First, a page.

Rate Ceilings and the Distribution of Small Dollar Loans from Consumer Finance Companies: Results of a New Survey of Small Dollar Cash Lenders
40 Pages Posted: 4 Dec 2014
Date Written: December 2, 2014
Research conducted many years ago that indicated substantial cost economies of loan size in consumer lending. This finding implies that low interest rate ceilings make small loan sizes unprofitable and will not be available in the marketplace. Furthermore, research indicates that demanders of small cash loans tend to be relatively risky and to face binding limits on the amount they can borrow at relatively low rates. These rationed consumers may benefit from additional credit, even credit at relatively high rates. New data on small installment cash lending are consistent with the hypotheses of this previous research. Nearly all of the loans are extended to risky borrowers, who clearly are subprime on the basis of their credit scores. The annual percentage rates of interest for these loans are high because of their small size and the riskiness of the borrowers. Differences in the availability of smaller loan sizes vary directly with the height of state interest rate ceilings. States with high ceilings for smaller loan sizes have many small loans. States with low ceilings have few such loans. Finally, average APRs on surveyed loans reflect the pattern of rates recommended by the National Commission on Consumer Finance (1972) based on its cost analyses and conclusion that completion would cause rates to reflect costs of production rather than rise to the maximum allowed by law.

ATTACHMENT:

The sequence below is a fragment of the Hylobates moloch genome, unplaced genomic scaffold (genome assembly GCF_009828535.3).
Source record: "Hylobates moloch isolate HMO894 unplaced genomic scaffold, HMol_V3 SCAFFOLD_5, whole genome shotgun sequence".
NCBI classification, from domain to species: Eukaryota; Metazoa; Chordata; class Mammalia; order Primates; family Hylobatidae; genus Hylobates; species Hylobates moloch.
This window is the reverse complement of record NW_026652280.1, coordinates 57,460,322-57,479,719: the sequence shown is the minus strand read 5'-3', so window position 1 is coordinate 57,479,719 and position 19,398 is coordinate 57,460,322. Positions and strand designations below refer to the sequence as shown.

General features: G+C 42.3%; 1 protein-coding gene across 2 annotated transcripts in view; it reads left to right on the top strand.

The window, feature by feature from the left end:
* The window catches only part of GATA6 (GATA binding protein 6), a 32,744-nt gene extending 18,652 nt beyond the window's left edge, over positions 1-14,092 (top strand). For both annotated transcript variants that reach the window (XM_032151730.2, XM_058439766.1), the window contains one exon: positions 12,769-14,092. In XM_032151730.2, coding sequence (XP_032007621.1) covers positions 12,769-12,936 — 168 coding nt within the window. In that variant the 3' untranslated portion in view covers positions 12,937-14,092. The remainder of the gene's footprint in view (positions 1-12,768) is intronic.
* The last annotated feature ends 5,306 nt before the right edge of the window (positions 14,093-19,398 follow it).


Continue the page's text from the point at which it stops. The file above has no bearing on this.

Keywords: Consumer finance, regulation, intrest rate ceilings
JEL Classification: G20, G28
Suggested Citation: Suggested Citation